Healthy brain food the key
A diet loaded with starchy foods and washed down with energy drinks will hamper study efforts, leaving students tired, stressed and unable to sleep, nutritionists warn.
Instead, antioxidant-rich foods such as cherries and blueberries, low-GI nuts and seeds and vitamin-rich vegetables such as capsicum and pumpkin will boost energy levels and aid memory.
Parents are being reminded to keep their homes stocked with colourful whole foods and snacks to keep their kids more relaxed, active and better able to withstand the pressure of end-of-year exams.
Pharmacist and clinical nutritionist Hilary Lane said her Ultra Health Centre was inundated with queries from parents and students across the State.
“They start to flock in after the results come in from their mid-year exams — and they don’t do quite as well as they should, ” Dr Lane said.
“Sometimes it’s the kids themselves that come in asking about what they can do to boost results. Some kids will only have toast for breakfast and noodles for lunch, so there is nothing there for the brain to work with. Often a cooked breakfast with lots of lean proteins and vegetables will really set them up for the day.”
Dr Lane said any brightly coloured fruits and vegetables that were in season, when mixed with lean proteins and water and supplemented by nuts and seeds for snacks would make all the difference.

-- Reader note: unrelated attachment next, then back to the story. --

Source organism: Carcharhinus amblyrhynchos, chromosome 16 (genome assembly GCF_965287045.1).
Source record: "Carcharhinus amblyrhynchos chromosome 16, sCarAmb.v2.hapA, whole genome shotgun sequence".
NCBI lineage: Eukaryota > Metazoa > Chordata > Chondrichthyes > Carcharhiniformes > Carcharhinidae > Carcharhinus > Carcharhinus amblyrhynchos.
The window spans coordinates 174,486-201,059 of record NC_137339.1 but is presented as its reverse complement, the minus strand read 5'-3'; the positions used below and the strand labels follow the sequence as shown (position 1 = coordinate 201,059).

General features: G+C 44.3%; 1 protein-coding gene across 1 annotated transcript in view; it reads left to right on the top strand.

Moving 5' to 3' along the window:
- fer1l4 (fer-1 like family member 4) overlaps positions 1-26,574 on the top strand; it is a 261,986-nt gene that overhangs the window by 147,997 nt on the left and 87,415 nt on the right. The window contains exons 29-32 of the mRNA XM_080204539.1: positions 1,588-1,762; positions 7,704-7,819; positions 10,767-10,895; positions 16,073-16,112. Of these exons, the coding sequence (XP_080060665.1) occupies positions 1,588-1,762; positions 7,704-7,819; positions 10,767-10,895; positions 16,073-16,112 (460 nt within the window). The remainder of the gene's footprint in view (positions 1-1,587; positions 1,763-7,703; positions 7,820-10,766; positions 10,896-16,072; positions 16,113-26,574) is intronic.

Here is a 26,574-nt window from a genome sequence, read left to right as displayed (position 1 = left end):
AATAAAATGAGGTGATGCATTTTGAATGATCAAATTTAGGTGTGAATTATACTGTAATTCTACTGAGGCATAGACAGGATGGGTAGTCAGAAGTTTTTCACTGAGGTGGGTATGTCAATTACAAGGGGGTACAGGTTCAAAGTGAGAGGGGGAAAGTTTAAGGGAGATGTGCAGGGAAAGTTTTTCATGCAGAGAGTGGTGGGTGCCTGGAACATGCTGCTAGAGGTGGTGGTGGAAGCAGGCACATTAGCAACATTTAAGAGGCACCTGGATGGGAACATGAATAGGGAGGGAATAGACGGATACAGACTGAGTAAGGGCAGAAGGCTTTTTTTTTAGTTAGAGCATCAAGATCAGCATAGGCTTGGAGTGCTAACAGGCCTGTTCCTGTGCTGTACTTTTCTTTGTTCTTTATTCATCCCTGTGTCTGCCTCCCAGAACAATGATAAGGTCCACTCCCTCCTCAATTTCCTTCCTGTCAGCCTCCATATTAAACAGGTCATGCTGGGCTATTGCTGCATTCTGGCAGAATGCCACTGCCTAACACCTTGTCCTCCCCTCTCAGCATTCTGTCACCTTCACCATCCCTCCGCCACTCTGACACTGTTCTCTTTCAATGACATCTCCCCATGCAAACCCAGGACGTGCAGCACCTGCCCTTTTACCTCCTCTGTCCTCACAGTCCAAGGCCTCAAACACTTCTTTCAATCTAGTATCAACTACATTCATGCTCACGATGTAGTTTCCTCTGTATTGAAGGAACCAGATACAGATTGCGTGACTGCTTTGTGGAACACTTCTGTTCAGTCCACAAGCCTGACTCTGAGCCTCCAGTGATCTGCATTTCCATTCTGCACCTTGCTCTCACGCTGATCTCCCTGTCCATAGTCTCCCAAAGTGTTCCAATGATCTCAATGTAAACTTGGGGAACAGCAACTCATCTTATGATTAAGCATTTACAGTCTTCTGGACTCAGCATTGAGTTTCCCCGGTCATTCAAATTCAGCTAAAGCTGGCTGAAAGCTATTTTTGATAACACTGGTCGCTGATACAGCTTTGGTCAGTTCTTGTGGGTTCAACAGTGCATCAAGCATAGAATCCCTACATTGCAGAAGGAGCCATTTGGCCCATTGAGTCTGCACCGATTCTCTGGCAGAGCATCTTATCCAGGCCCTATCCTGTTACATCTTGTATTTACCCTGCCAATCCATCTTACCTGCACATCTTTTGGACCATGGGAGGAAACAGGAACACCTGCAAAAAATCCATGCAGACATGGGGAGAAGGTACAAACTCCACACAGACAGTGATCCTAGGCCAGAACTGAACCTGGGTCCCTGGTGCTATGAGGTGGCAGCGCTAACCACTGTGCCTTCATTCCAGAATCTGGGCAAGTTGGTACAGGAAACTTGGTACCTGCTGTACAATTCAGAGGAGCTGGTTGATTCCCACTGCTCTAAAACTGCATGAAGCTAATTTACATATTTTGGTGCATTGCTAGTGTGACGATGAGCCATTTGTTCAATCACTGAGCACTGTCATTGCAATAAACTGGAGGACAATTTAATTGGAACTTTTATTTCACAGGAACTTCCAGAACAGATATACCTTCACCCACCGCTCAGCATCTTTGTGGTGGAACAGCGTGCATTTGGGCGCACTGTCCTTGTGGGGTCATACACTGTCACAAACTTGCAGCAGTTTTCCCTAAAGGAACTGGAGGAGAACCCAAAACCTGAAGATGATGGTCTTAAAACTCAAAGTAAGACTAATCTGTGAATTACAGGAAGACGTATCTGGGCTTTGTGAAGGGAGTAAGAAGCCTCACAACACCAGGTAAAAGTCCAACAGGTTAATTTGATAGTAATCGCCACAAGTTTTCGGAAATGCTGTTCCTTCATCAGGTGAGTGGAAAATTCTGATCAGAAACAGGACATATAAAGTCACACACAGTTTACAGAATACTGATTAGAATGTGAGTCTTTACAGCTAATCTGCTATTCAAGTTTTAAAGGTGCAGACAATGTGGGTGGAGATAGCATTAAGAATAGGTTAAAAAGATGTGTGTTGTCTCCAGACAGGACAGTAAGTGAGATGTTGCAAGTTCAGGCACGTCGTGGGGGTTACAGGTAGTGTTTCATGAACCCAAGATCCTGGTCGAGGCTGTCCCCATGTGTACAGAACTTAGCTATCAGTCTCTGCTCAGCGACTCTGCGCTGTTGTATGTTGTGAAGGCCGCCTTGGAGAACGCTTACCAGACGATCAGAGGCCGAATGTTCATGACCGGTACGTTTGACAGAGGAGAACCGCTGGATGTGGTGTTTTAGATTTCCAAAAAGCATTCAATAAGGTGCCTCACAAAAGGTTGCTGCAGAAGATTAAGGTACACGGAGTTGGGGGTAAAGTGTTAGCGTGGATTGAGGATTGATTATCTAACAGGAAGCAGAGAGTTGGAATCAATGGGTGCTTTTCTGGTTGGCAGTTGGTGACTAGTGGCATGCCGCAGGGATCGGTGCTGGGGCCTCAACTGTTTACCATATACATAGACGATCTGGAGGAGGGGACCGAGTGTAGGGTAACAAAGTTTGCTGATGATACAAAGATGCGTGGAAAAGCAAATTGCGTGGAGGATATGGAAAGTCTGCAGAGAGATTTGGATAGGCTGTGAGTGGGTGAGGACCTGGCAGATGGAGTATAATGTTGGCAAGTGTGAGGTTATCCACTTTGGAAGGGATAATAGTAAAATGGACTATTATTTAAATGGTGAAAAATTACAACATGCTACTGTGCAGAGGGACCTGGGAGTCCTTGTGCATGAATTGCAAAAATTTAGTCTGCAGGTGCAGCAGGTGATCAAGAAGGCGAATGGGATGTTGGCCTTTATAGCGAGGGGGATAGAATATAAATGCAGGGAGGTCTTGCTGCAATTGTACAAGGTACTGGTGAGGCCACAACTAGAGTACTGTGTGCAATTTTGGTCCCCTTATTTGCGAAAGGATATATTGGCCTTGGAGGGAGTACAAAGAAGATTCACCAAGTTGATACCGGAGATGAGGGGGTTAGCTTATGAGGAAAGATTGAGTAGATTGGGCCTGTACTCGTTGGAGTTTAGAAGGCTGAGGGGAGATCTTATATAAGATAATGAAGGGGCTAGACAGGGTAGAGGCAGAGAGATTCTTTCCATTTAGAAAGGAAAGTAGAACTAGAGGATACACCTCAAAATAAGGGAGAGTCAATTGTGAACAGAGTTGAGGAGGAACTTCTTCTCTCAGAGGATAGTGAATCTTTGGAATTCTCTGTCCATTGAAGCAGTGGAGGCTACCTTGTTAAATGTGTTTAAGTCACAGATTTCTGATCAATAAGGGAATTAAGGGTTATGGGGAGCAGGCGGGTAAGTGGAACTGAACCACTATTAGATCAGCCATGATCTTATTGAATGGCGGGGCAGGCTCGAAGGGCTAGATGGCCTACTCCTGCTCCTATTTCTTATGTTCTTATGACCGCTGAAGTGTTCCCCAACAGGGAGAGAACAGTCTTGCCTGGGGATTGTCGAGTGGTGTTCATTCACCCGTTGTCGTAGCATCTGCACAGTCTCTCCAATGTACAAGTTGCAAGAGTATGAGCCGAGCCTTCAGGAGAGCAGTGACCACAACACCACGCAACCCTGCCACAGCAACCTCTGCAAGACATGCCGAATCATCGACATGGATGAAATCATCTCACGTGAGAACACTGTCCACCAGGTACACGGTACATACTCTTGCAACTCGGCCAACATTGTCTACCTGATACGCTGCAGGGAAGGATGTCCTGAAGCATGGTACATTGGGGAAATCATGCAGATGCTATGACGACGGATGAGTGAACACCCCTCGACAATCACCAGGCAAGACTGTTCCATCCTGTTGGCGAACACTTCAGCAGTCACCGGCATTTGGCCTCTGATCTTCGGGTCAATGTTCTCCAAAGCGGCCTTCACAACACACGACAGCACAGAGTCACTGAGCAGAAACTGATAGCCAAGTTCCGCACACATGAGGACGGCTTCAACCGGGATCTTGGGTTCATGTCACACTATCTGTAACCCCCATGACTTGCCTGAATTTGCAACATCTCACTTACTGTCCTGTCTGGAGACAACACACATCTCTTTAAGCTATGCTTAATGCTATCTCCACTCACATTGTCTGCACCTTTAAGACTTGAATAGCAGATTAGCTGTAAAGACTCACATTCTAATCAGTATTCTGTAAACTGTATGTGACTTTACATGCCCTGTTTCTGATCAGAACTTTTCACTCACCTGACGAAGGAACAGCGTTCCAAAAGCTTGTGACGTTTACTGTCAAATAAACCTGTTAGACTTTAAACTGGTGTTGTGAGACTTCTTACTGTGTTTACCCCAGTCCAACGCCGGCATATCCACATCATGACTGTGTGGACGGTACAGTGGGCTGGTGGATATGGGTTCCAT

There was also a place for fish oil capsules and multivitamins where allergies or deficiencies existed but parents and students should read labels carefully to make sure they were getting what they paid for.
Drinks with a high caffeine content and snacks high in sugar would give an initial energy boost but too many would delay sleep and promote stress, she said.
ECU public health nutritionist Ros Sambell said a good breakfast with plenty of low-GI foods would help with sustained energy release throughout the day.
It was important for parents to supply easily accessible, healthy snacks and pay particular attention to the meals they were serving at night in the lead-up to the WACE exams.
“Frozen smoothies made with berries or nuts with a dairy component are an easy and quick afternoon snack, ” Ms Sambell said.
“But kids should not have too much milk, especially if it’s flavoured. Hydration is also very important — international research has shown that dehydration can really affect cognition, with students who are well hydrated doing up to one-third better in tests.”
Energy drinks were full of caffeine and too many elevated heart rates and blood pressure, leading to anxiety and sleep disorders, she said.
They should be avoided at all costs.
•Eat a good breakfast.
•Drink plenty of water.
•Avoid coffee, tea and energy drinks.
•Limit high-sugar, high-fat snacks.
•Eat nuts, seeds and antioxidant-rich fruits including cherries, blueberries and grapes.
•Keep a food diary to see which foods give the most benefit.
•Make fruit smoothies for a quick nutritious snack.
•Certain foods such as bananas and cheese can elevate mood through the amino acids known as tryptophans.
•Foods that can boost brain power include avocado, figs, sprouts, fish and chicken.
•Unprocessed breads, rice, pasta and grains can promote a calmer state of mind.
•Magnesium-rich foods such as leafy greens can also promote calmness.
© The West Australian
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